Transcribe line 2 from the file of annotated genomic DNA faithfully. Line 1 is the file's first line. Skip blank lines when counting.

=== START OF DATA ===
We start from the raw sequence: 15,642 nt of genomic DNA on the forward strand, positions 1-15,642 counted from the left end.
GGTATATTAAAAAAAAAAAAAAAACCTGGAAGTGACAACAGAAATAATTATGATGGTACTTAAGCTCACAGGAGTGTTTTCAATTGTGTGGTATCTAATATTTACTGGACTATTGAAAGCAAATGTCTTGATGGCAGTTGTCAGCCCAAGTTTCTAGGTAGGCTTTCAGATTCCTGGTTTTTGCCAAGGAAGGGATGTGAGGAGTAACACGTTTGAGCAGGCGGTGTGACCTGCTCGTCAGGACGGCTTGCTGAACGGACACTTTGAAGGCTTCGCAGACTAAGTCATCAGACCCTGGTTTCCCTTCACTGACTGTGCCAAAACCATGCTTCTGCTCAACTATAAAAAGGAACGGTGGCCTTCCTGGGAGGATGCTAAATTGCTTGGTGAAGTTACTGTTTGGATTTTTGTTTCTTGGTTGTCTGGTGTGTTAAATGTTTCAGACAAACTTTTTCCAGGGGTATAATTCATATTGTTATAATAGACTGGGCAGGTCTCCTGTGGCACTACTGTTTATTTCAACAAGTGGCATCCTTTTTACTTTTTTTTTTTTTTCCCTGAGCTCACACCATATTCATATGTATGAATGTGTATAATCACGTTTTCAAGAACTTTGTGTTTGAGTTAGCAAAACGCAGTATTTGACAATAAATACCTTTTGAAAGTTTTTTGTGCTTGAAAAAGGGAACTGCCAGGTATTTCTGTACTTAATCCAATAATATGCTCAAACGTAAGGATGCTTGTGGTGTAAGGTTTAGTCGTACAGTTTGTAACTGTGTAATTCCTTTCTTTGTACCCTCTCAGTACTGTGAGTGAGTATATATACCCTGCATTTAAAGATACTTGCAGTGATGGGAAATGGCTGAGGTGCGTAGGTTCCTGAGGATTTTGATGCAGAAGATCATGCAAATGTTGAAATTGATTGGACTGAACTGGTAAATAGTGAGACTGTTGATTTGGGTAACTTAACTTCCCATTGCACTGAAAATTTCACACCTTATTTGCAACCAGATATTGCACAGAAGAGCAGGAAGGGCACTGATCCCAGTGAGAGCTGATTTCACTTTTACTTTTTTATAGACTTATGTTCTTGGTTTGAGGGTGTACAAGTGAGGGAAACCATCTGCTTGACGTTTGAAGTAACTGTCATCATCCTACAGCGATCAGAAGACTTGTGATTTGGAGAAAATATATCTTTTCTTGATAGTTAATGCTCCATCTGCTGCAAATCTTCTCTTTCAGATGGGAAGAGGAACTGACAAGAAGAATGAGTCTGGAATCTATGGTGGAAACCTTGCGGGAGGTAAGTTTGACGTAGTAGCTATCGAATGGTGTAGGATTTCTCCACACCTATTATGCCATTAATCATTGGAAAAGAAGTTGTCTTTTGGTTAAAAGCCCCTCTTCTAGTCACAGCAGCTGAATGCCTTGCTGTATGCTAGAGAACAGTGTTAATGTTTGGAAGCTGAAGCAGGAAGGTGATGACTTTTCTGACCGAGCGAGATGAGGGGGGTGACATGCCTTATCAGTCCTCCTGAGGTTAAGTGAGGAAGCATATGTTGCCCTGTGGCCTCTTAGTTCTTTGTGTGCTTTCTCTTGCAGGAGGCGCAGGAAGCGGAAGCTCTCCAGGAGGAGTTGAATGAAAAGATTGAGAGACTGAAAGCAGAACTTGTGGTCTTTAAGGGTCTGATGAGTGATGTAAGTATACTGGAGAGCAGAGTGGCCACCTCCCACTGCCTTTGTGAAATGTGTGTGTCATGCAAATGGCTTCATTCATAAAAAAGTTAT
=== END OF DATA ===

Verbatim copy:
GGTATATTAAAAAAAAAAAAAAAACCTGGAAGTGACAACAGAAATAATTATGATGGTACTTAAGCTCACAGGAGTGTTTTCAATTGTGTGGTATCTAATATTTACTGGACTATTGAAAGCAAATGTCTTGATGGCAGTTGTCAGCCCAAGTTTCTAGGTAGGCTTTCAGATTCCTGGTTTTTGCCAAGGAAGGGATGTGAGGAGTAACACGTTTGAGCAGGCGGTGTGACCTGCTCGTCAGGACGGCTTGCTGAACGGACACTTTGAAGGCTTCGCAGACTAAGTCATCAGACCCTGGTTTCCCTTCACTGACTGTGCCAAAACCATGCTTCTGCTCAACTATAAAAAGGAACGGTGGCCTTCCTGGGAGGATGCTAAATTGCTTGGTGAAGTTACTGTTTGGATTTTTGTTTCTTGGTTGTCTGGTGTGTTAAATGTTTCAGACAAACTTTTTCCAGGGGTATAATTCATATTGTTATAATAGACTGGGCAGGTCTCCTGTGGCACTACTGTTTATTTCAACAAGTGGCATCCTTTTTACTTTTTTTTTTTTTTCCCTGAGCTCACACCATATTCATATGTATGAATGTGTATAATCACGTTTTCAAGAACTTTGTGTTTGAGTTAGCAAAACGCAGTATTTGACAATAAATACCTTTTGAAAGTTTTTTGTGCTTGAAAAAGGGAACTGCCAGGTATTTCTGTACTTAATCCAATAATATGCTCAAACGTAAGGATGCTTGTGGTGTAAGGTTTAGTCGTACAGTTTGTAACTGTGTAATTCCTTTCTTTGTACCCTCTCAGTACTGTGAGTGAGTATATATACCCTGCATTTAAAGATACTTGCAGTGATGGGAAATGGCTGAGGTGCGTAGGTTCCTGAGGATTTTGATGCAGAAGATCATGCAAATGTTGAAATTGATTGGACTGAACTGGTAAATAGTGAGACTGTTGATTTGGGTAACTTAACTTCCCATTGCACTGAAAATTTCACACCTTATTTGCAACCAGATATTGCACAGAAGAGCAGGAAGGGCACTGATCCCAGTGAGAGCTGATTTCACTTTTACTTTTTTATAGACTTATGTTCTTGGTTTGAGGGTGTACAAGTGAGGGAAACCATCTGCTTGACGTTTGAAGTAACTGTCATCATCCTACAGCGATCAGAAGACTTGTGATTTGGAGAAAATATATCTTTTCTTGATAGTTAATGCTCCATCTGCTGCAAATCTTCTCTTTCAGATGGGAAGAGGAACTGACAAGAAGAATGAGTCTGGAATCTATGGTGGAAACCTTGCGGGAGGTAAGTTTGACGTAGTAGCTATCGAATGGTGTAGGATTTCTCCACACCTATTATGCCATTAATCATTGGAAAAGAAGTTGTCTTTTGGTTAAAAGCCCCTCTTCTAGTCACAGCAGCTGAATGCCTTGCTGTATGCTAGAGAACAGTGTTAATGTTTGGAAGCTGAAGCAGGAAGGTGATGACTTTTCTGACCGAGCGAGATGAGGGGGGTGACATGCCTTATCAGTCCTCCTGAGGTTAAGTGAGGAAGCATATGTTGCCCTGTGGCCTCTTAGTTCTTTGTGTGCTTTCTCTTGCAGGAGGCGCAGGAAGCGGAAGCTCTCCAGGAGGAGTTGAATGAAAAGATTGAGAGACTGAAAGCAGAACTTGTGGTCTTTAAGGGTCTGATGAGTGATGTAAGTATACTGGAGAGCAGAGTGGCCACCTCCCACTGCCTTTGTGAAATGTGTGTGTCATGCAAATGGCTTCATTCATAAAAAAGTTAT